altThe community of Espumpuja can be difficult to find nestled deep in a small valley covered in thick clouds.   This highland Maya village is an island of tranquility off the Pan American Highway teaming with tractor-trailers trucks carrying the regions wealth North and returning with ever increasing loads of manufactured goods from around the world. 

The peasant farmers of Espumpuja are on the front-lines of adaptation to an economic invasion that is reshaping communities and cultures across the region.  Not more then a decade ago, women held an empowered role in the regions economy.   They were the producers and distributors of most goods and services consumed by Indigenous communities throughout the region.   In a complex distribution system, community markets have been supplied with local commodities since long before the arrival of the Spanish.

Today, many families are struggling under staggering debt loads incurred to send a relative to the United States as the only viable strategy to escape crippling poverty.  Local markets continue to shrink as Wall Marts pop up across the region.  Even the remaining Indigenous markets appear to be an extension of Wall Mart with vendors trying to survive on meager margins on plastic plates and used cloths brought in from the United States.

The women of Espumpuja are a source of hope demonstrating that through hard work and an optimistic outlook, lemonade can be made from the lemons that history leaves at the door.   The Women’s Circle in Espumpuja recently won a competition sponsored through the municipality of San Juan Ostuncalco to reward examples of entrepreneurial action in the region.  They received a $6,000.00 grant to fund a green house project that they planned and have implemented on their own.

Ben Blevins and Guadalupe Ramirez (the founders of HSP) became engaged with the community in 1994.   US subsidized products dumped in the local markets at harvest time had devastated the markets in the region.   Farmers were not even earning enough to transport their produce several miles down the road.   The U.S.A. “Food Aid” program had decapitalized the potato cooperative that had taken years of work to build.  


Ben and Guadalupe were teaching rural administration for a Guatemalan NGO that supported agriculture cooperatives.   Guadalupe’s father was a leader in the movement and she had learned from him that only through self-reliance could a sound future be built.  While there was no funding at their disposal to help the women, they could not walk away.   Guadalupe invested $2,000.00 of her own money to purchase threads to assist the women to weave table runners with the intent to recapitalize their potato cooperative.  After a decade, these women continue to strategically use weaving income to finance business development.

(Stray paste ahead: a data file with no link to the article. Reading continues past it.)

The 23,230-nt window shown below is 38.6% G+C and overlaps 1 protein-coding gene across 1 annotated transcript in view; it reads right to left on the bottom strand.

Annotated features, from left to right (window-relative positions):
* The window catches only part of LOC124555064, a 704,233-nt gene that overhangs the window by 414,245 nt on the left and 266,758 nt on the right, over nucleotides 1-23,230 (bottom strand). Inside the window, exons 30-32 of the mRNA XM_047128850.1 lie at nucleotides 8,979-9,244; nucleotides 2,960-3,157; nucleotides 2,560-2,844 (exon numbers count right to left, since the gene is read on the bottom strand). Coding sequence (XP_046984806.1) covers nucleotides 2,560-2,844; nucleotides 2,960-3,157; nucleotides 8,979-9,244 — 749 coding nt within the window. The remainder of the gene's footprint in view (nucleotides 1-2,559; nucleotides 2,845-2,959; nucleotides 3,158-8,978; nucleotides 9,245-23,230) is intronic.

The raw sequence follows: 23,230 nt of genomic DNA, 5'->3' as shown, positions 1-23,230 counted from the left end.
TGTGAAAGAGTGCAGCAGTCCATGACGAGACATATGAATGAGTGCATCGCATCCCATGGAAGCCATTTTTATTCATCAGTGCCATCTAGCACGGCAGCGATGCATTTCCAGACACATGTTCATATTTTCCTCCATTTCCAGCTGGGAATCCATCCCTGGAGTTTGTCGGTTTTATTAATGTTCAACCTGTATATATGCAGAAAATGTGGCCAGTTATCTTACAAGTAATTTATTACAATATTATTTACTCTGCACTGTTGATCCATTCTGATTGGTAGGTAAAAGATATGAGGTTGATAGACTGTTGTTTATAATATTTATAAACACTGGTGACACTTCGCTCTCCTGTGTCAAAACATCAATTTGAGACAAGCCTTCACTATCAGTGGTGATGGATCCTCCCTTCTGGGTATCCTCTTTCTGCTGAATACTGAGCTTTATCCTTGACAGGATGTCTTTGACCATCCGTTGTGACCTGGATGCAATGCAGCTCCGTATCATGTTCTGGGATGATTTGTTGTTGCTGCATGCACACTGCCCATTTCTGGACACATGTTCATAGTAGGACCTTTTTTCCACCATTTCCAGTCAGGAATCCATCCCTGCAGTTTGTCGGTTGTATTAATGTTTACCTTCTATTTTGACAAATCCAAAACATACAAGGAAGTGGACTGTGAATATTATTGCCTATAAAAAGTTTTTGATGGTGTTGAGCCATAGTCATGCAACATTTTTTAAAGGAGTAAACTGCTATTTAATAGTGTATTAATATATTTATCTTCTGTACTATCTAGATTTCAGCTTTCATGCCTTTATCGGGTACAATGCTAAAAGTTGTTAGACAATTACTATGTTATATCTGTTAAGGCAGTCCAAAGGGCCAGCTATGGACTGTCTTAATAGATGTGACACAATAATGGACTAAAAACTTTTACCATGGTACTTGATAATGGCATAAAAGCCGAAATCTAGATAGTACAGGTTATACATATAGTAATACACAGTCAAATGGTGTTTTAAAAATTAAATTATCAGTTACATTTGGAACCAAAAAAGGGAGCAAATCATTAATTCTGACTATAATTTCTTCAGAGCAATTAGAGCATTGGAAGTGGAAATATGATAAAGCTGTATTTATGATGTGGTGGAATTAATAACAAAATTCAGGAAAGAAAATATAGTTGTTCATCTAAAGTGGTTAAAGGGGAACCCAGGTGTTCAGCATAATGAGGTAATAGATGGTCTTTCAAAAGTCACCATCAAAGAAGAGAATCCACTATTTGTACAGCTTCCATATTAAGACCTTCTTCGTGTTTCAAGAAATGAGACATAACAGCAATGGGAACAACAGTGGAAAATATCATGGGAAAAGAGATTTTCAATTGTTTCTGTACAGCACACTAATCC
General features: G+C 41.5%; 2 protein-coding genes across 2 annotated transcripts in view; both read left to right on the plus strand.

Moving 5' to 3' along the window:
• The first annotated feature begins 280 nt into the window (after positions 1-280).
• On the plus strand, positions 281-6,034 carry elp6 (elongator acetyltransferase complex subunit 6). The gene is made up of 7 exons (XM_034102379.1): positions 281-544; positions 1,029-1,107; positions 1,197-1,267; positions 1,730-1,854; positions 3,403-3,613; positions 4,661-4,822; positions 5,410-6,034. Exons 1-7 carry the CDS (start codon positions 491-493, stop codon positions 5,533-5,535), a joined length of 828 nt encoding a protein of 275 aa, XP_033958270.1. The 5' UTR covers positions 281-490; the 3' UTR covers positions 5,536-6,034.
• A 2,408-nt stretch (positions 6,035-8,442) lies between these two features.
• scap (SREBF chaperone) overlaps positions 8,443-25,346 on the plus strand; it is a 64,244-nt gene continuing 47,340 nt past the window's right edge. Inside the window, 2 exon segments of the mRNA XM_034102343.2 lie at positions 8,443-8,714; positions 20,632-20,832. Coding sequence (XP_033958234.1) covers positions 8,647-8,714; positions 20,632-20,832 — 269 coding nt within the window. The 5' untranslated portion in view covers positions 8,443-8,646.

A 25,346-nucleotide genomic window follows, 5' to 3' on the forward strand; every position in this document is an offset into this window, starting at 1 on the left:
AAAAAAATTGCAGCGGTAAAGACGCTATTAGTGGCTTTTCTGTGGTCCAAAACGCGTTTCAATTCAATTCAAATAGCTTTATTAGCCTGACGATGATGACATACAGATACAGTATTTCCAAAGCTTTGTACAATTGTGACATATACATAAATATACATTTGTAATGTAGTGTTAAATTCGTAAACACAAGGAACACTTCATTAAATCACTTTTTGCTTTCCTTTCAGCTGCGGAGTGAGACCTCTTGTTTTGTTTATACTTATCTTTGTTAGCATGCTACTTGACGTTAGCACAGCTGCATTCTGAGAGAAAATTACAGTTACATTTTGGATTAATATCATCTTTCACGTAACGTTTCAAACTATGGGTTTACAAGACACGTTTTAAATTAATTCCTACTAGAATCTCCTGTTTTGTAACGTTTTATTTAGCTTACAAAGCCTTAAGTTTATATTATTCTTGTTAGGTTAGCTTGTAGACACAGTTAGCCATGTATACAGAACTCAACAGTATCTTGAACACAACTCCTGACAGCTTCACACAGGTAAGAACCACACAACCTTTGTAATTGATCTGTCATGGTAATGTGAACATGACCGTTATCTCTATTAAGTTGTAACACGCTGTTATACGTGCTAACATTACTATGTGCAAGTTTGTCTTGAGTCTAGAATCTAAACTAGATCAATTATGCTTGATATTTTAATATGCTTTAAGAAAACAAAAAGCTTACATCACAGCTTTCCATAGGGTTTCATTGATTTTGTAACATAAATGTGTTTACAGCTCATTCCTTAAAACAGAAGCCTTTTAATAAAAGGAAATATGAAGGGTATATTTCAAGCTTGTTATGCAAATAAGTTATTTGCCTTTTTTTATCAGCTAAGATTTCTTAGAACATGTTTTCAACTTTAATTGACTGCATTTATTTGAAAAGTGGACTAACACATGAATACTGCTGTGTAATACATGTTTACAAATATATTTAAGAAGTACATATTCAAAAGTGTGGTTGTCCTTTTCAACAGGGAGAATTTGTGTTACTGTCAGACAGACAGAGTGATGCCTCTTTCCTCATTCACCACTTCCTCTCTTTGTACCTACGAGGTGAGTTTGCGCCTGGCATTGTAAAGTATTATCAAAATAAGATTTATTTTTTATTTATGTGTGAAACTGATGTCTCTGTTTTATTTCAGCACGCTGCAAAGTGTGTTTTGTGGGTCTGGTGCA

The circle that began almost 20 years ago with 6 members has grown to include 30 active members.  The lasting impact of a free enterprise vision is demonstrated in their plan to build a green house for growing and selling tree saplings, flowers and organic vegetables.  This group took advantage of HSP’s reforestation program to build a strong tree nursery that now provides municipal government and private reforestation programs with an old growth tree species.  They have specialized in maintaining genetic diversity by harvesting seeds from old growth sections on the mountaintop.   They have diversified their production in recent years to specialize in hard to find native flower verities.

The original leader of the Circle, Dona Carmen Romero, led the group for 15 years. With the guidance and coordination of AMA, she actively participated in community organizing and educational workshops. She also encouraged and assisted other women in her Circle to discover and develop various natural abilities that are now helping them to become entrepreneurs.  Dona Carmen ‘s 19-year-old granddaughter, Yolanda Romero, has been attending AMA’s weekly circle meetings since she was child.   She has assumed leadership from her grandmother who is now retiring while ensuring that the transformation continues into the next generation

This Circle is proof that the methodology of AMA creates sustainable change and transformation. Neither money, food, nor clothes were given away to the women of Espumpuja for free; instead, the members were educated and empowered. Today, Yolanda and her Circle are proud business owners with perfect credit history, who continue to seek outside opportunities. “I have been attending AMA’s weekly Circle meeting since I was 7 years old,” Yolanda says with a smile, “and I’m finally beginning to understand that my community has the potential to develop; AMA gave us the tools we needed to be successful an now it’s up to us to make it happen.”